Ukraine’s Zelenskiy ‘bombed’ first White House meeting with Biden, book says
In a development likely to cause consternation in Washington and Kyiv, an eagerly awaited new book says Volodymyr Zelenskiy “bombed” his first Oval Office meeting with Joe Biden.
The two men reportedly failed to establish a rapport as the Ukrainian leader’s demand to join Nato and “absurd analysis” of alliance dynamics left the US president “pissed off”.
“Even Zelenskiy’s most ardent sympathisers in the [Biden] administration agreed that he had bombed,” Franklin Foer, author of The Last Politician: Inside Joe Biden’s White House and the Struggle for America’s Future, writes of the meeting in September 2021.
“It suggested more difficult conversations to come.”
Foer also writes glowingly of Biden’s leadership of world support for Ukraine after the Russian invasion in February 2022, saying the US president proved “a man for his age”. But as the war in Ukraine drags on, with military and financial support for Kyiv a hot-button issue in Congress and in the Republican presidential primary, news of Foer’s portrayal of Biden and Zelenskiy’s floundering start may add to reported White House anxiety over the book.
NY Today News obtained a copy of The Last Politician, which will be published next week.
On Tuesday, a lengthy excerpt in the Atlantic, Foer’s employer, dealt with the withdrawal from Afghanistan in late summer 2021, the time of Zelenskiy’s first White House visit.
As in other sections of the book, Foer does not use direct quotes or cite sources when reporting the Biden-Zelenskiy meeting on 1 September. But his publisher, Penguin Random House, says the book is based on “unparalleled access to the tight inner circle of advisers who have surrounded Biden for decades”.
Elected in 2019 and under constant pressure from Russia, Zelenskiy had long sought a White House meeting. Donald Trump rebuffed him, because he refused to help dig up dirt on rivals including Biden – efforts which led to Trump’s first impeachment.
Foer claims Zelenskiy nursed “lingering resentments from the episode” and “at least subconsciously … seemed to blame” Biden, Trump’s successor in the Oval Office, “for the humiliation he suffered, for the political awkwardness he endured”.
The author also says Zelenskiy regarded Biden as weak, particularly over his decision earlier in 2021 to waive sanctions against a Russian company building Nord Stream 2, a gas pipeline to Germany, a move Zelenskiy saw as undermining Ukrainian economic and security interests.
Biden granted Zelenskiy a meeting but “didn’t think much” of him, Foer reports, particularly over friendly relations the Ukrainian president had struck up with the hard-right Republican Texas senator Ted Cruz, over the Nord Stream decision.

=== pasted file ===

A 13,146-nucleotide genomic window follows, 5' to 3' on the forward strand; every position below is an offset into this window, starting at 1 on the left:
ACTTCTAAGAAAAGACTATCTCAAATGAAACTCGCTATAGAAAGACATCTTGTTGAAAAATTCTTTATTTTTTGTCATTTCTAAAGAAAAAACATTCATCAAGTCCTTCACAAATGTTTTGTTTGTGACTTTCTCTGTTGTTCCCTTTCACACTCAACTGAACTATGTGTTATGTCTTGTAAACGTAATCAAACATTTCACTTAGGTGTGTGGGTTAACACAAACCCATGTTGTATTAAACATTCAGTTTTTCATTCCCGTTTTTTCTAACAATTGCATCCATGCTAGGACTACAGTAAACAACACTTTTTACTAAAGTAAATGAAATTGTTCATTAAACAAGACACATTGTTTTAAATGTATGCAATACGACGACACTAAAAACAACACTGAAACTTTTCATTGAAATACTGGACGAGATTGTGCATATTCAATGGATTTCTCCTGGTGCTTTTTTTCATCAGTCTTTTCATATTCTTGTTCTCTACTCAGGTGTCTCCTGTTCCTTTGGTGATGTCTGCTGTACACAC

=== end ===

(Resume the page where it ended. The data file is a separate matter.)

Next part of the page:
In protest, Cruz blocked confirmation of state department nominees.
“Whether he understood this or not,” Foer writes, “Zelenskiy was complicit with this stunt. It reeked of what the administration considered amateurism. To be fair, Biden didn’t think much of his Ukrainian counterpart, either.”
Noting the role Biden played in US-Ukrainian relations under Barack Obama – which prompted Trump’s interest in Zelenskiy – Foer says the former vice-president had thus been “deeply involved in Ukrainian politics longer than Zelenskiy”.
Referring to Zelenskiy’s career before entering politics, Foer writes that he was a “slapstick comedian, when it was backslapping pols who tended to command Biden’s instant respect, since he could see himself in them”.
The official transcript of Biden and Zelenskiy’s remarks to reporters before their 1 September Oval Office meeting shows declarations of mutual respect and policy aims. But according to Foer, once the meeting began properly, Zelenskiy “seemed oblivious to Biden’s doubts” and “almost wilfully unaware of Biden’s moral code”.
Biden expected expressions of gratitude for US support, Foer writes. Zelenskiy “crammed his conversations with a long list of demands”. Chief among them: “He needed to join Nato.”
Biden was then 78 years old. Zelenskiy was 43. The older man “tried to pass along some wisdom that might temper the younger man’s zeal”, Foer says, including by noting that sufficient support did not then exist for Ukraine to join Nato.
Russia had been stoking fighting in Ukraine since 2014 and was widely thought to be preparing a full-scale invasion.
Foer writes: “Zelenskiy’s frustration occluded his capacity for logic. After begging to join Nato, he began to lecture that the organisation is, in fact, a historic relic, with waning significance. He told Biden that France and Germany were going to exit Nato.
“It was an absurd analysis – and a blatant contradiction. And it pissed Biden off.”